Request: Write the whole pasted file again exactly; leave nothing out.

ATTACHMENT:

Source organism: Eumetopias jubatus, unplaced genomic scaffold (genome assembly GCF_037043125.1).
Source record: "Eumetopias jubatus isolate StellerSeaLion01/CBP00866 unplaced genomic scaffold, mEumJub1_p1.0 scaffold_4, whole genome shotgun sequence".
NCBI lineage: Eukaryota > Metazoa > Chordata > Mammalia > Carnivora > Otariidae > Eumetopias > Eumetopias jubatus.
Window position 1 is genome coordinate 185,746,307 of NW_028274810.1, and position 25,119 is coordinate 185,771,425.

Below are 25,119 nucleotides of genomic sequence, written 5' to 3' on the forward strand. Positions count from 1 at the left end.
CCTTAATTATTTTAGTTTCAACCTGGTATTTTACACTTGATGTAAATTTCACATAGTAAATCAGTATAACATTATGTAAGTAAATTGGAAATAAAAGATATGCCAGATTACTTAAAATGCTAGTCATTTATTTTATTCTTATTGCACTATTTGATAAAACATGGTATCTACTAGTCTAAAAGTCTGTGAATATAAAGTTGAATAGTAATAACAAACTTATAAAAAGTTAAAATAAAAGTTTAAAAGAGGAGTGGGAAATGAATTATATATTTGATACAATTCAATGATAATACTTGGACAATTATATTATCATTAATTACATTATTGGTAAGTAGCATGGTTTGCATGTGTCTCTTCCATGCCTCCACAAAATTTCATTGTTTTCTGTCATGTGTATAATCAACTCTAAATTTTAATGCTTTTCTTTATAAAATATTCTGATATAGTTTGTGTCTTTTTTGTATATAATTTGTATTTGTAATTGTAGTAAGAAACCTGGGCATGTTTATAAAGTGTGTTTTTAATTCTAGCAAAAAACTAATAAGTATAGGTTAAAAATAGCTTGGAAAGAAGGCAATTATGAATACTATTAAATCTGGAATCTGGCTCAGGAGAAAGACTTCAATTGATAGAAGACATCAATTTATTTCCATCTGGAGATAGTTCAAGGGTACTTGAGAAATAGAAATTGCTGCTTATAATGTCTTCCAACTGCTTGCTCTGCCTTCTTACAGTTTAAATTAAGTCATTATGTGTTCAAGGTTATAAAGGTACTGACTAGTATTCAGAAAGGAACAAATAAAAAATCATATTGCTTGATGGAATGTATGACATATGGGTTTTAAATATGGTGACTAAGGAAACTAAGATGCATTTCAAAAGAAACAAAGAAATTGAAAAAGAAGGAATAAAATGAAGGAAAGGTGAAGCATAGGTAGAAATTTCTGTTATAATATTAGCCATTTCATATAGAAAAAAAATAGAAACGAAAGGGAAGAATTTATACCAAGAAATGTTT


Source organism: Eumetopias jubatus, unplaced genomic scaffold (genome assembly GCF_037043125.1).
Source record: "Eumetopias jubatus isolate StellerSeaLion01/CBP00866 unplaced genomic scaffold, mEumJub1_p1.0 scaffold_4, whole genome shotgun sequence".
NCBI lineage: Eukaryota > Metazoa > Chordata > Mammalia > Carnivora > Otariidae > Eumetopias > Eumetopias jubatus.
Window position 1 is genome coordinate 185,746,307 of NW_028274810.1, and position 25,119 is coordinate 185,771,425.

Below are 25,119 nucleotides of genomic sequence, written 5' to 3' on the forward strand. Positions count from 1 at the left end.
CCTTAATTATTTTAGTTTCAACCTGGTATTTTACACTTGATGTAAATTTCACATAGTAAATCAGTATAACATTATGTAAGTAAATTGGAAATAAAAGATATGCCAGATTACTTAAAATGCTAGTCATTTATTTTATTCTTATTGCACTATTTGATAAAACATGGTATCTACTAGTCTAAAAGTCTGTGAATATAAAGTTGAATAGTAATAACAAACTTATAAAAAGTTAAAATAAAAGTTTAAAAGAGGAGTGGGAAATGAATTATATATTTGATACAATTCAATGATAATACTTGGACAATTATATTATCATTAATTACATTATTGGTAAGTAGCATGGTTTGCATGTGTCTCTTCCATGCCTCCACAAAATTTCATTGTTTTCTGTCATGTGTATAATCAACTCTAAATTTTAATGCTTTTCTTTATAAAATATTCTGATATAGTTTGTGTCTTTTTTGTATATAATTTGTATTTGTAATTGTAGTAAGAAACCTGGGCATGTTTATAAAGTGTGTTTTTAATTCTAGCAAAAAACTAATAAGTATAGGTTAAAAATAGCTTGGAAAGAAGGCAATTATGAATACTATTAAATCTGGAATCTGGCTCAGGAGAAAGACTTCAATTGATAGAAGACATCAATTTATTTCCATCTGGAGATAGTTCAAGGGTACTTGAGAAATAGAAATTGCTGCTTATAATGTCTTCCAACTGCTTGCTCTGCCTTCTTACAGTTTAAATTAAGTCATTATGTGTTCAAGGTTATAAAGGTACTGACTAGTATTCAGAAAGGAACAAATAAAAAATCATATTGCTTGATGGAATGTATGACATATGGGTTTTAAATATGGTGACTAAGGAAACTAAGATGCATTTCAAAAGAAACAAAGAAATTGAAAAAGAAGGAATAAAATGAAGGAAAGGTGAAGCATAGGTAGAAATTTCTGTTATAATATTAGCCATTTCATATAGAAAAAAAATAGAAACGAAAGGGAAGAATTTATACCAAGAAATGTTT